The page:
In an April interview, Eric Ross, managing partner of Nationwide Ventures, said the firm’s average investment is around $2.7 million, mostly in Series A and B rounds. Nationwide Ventures typically aims for a 3% to 10% ownership stake in startups with at least $1 million in recurring revenue, he said. Nationwide’s VC team has eight members, according to Gritz.

Ross said that “at the end of the day, we’re looking to invest in the best companies for Nationwide, so we don’t have to pick the unicorns, so to speak, but we do need to pick companies that we believe will have a material impact on our business. If a company can save us $100 million, then that’s way more impactful than a return that we’re going to see.”

Another player in insurtech investing, fintech VC firm QED Investors, just led a $10 million Series A round in Decent, an insurtech startup that sells health insurance to self-employed professionals and small businesses. QED’s portfolio includes three other insurtech startups, as well as big-name fintech players like Credit Karma, Fundera, LendUp, Prosper and SoFi.

In February, QED closed an oversubscribed fund of $350 million. In a news release announcing the fund, Nigel Morris, co-founder and managing partner of QED Investors, said the firm helps fintech founders “surefootedly grow breakthrough companies.”

Obviously, QED hopes one of those breakthrough companies is Decent, whose other investors include Vulcan Capital, Mouro Capital (a recent Santander InnoVentures spinout) and the Airbnb syndicate AirAngels.

Startup side

Nick Soman, co-founder and CEO of Decent, said the $10 million in funding will help the startup expand from its current market, Austin, to the rest of Texas. Decent has raised more than $18 million since it launched two years ago.

Soman said his company is part of a fintech ecosystem whose strength is being bolstered by the pandemic.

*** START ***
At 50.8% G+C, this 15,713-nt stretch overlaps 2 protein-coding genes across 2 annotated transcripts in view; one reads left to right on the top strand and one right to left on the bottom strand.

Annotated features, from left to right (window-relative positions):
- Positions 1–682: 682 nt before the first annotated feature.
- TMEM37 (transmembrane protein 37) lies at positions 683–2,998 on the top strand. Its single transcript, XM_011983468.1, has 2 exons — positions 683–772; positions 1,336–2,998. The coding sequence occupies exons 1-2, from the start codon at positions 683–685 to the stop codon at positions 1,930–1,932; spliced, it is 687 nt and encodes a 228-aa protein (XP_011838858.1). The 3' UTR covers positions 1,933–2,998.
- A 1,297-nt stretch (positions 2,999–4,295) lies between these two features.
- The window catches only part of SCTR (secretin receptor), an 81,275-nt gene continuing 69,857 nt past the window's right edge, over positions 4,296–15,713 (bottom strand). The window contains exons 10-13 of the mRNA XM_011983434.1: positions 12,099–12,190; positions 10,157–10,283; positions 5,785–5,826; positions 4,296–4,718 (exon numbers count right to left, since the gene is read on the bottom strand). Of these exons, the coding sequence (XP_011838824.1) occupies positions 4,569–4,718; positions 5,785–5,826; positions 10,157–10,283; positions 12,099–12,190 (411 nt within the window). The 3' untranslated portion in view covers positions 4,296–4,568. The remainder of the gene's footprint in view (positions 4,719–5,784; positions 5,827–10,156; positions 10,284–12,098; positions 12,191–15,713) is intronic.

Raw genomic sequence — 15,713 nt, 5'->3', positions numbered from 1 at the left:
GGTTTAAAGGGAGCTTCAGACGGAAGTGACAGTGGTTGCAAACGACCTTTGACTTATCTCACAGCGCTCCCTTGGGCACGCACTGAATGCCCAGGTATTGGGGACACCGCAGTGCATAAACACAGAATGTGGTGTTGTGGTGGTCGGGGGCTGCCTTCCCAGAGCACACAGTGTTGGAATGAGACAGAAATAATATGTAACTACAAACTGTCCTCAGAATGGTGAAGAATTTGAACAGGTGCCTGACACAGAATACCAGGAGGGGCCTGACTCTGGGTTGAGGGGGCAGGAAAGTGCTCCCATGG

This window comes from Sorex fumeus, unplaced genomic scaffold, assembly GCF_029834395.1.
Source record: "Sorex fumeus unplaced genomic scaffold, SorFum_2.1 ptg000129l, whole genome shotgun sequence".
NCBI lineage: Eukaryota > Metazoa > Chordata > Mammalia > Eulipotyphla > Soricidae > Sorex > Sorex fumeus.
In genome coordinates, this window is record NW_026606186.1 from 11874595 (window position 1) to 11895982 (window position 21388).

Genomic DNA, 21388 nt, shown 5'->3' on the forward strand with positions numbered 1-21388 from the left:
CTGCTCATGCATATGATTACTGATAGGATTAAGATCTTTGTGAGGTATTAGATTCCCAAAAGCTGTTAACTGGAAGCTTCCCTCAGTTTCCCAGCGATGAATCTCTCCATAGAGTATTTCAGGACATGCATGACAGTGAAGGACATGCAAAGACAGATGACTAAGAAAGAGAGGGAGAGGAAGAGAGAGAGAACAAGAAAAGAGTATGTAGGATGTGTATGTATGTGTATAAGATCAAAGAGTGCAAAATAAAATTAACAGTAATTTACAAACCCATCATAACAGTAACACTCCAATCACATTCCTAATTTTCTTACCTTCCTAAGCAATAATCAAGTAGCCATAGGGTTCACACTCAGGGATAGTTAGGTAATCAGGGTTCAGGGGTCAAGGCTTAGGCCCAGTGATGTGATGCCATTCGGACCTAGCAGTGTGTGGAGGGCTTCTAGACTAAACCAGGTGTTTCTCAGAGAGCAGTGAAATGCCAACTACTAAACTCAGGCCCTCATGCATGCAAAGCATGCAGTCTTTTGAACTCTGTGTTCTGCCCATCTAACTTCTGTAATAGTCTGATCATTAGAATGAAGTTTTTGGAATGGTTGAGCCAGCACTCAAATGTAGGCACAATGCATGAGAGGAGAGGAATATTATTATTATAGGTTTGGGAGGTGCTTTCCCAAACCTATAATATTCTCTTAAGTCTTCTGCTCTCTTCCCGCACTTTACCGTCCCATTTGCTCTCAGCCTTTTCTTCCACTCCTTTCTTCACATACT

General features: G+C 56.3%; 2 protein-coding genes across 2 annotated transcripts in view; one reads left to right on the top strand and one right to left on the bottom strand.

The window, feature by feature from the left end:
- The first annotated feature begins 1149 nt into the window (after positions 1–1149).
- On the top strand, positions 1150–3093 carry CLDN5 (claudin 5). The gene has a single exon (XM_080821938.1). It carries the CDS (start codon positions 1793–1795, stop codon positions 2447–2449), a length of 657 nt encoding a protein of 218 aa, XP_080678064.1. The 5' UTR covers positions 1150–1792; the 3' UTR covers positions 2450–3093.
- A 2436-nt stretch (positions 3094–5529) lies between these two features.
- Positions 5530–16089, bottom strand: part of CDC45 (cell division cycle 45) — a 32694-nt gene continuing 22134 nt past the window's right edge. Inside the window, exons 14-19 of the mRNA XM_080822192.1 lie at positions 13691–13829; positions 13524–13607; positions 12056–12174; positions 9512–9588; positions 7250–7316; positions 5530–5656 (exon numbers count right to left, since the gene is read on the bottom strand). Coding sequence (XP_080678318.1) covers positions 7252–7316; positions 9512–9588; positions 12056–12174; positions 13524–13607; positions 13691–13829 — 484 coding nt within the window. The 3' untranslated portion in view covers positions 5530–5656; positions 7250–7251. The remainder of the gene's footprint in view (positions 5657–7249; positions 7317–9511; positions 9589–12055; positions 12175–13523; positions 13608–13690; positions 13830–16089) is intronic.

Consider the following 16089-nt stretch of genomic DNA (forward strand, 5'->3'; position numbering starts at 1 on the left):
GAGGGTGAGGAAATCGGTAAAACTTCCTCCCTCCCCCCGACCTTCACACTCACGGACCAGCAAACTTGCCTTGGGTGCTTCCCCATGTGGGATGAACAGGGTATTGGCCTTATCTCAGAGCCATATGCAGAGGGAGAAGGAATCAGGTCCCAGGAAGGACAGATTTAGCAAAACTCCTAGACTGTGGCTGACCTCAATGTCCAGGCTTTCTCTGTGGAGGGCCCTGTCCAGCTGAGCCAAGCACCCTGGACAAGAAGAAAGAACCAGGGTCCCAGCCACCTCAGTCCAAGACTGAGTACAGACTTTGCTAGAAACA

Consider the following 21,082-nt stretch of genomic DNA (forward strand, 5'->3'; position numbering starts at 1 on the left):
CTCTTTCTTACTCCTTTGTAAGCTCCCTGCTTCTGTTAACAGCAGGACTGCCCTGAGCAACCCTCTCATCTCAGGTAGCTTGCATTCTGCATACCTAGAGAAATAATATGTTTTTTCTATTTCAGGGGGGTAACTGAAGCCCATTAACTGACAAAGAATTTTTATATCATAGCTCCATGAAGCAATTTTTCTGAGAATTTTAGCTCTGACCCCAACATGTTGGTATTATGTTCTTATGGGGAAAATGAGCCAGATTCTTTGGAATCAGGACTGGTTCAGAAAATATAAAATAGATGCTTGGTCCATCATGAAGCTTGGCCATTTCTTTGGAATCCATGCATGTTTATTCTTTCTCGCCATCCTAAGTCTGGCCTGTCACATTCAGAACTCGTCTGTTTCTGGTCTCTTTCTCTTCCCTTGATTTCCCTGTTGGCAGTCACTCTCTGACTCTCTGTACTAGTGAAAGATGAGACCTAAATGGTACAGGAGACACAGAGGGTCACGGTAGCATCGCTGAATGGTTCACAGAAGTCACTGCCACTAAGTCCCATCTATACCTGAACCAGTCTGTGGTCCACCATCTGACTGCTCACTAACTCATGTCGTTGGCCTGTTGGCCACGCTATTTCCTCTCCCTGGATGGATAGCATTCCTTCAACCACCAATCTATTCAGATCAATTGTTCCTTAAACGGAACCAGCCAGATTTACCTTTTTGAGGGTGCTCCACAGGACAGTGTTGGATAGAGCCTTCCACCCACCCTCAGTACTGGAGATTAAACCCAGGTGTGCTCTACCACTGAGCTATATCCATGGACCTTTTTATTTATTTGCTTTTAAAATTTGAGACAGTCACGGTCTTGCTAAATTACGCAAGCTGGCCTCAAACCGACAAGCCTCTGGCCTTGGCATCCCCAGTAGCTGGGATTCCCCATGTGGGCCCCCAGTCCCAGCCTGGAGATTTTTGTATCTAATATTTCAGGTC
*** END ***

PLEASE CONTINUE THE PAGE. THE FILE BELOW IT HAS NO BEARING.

“Sexy spaces have gotten so flooded with technology that you could find 5,000 startups in California right now that are touching on some aspect of social media, or some aspect of travel or dating,” Soman told FinLedger.

“A lot of the gigantic incumbent industries have been relatively untouched,” he added, “in part because of the amount of capital and the amount of seriousness you need to bring to try to make something that is really different in these highly regulated spaces where it isn’t just about making a website. If I’m going to be serious about taking care of people and their families, the whole thing needs to work. There’s no such thing as an MVP in the insurance sector.”

As with any part of the startup world, insurtech isn’t without its casualties. Despite some lofty valuations in the sector, advisory firm Willis Towers Watson estimated in January that in the past three years, 184 venture-funded insurtech companies around the world have gone out of business.

Nonetheless, insurtech investors see a chance to “make some real change,” Soman said. In fact, a new insurtech report from consulting firm Capgemini and Efma, a nonprofit representing insurers and banks, makes the case that insurance companies must make real changes to their digital strategies as “big tech” (Amazon, Apple, Google and the like) and non-traditional players enter the insurance industry. The report urges legacy insurers to view big tech and non-traditional players as partners, though, and not as competitors.

The report found that:

  • 67% of insurers want to collaborate with insurtech companies.
  • 85% of insurtech companies want to partner with tech providers, and 83% want to collaborate with insurers.
  • More than 60% of insurers and insurtech companies are interested in collaborating with big tech.

Anirban Bose, CEO of Capgemini’s financial services strategic business unit, said partnerships with insurtech companies “will help insurers digitize faster and more efficiently, deepening their customer relationships and helping them to fend off these new entrants.”

As the leader of one of those new entrants, Soman believes insurtech companies wield an advantage.

“The truth is, with modern software and a talented team, I can do things that it might take an insurance company three times the staff to do,” Soman said. “Ultimately, if we can pull that off in a way that that works for our members, that benefit should accrue both financially and experientially to them, not just to us.”

“It’s going to sound a little goofy, but I want to help a billion people. Obviously, that means bigger than just Texas and bigger than just Austin,” he told FinLedger. “We think that if we can get this right for health insurance, we might earn the right to solve other problems, too, but we’ve got plenty to do before I can make big-talk claims like that.”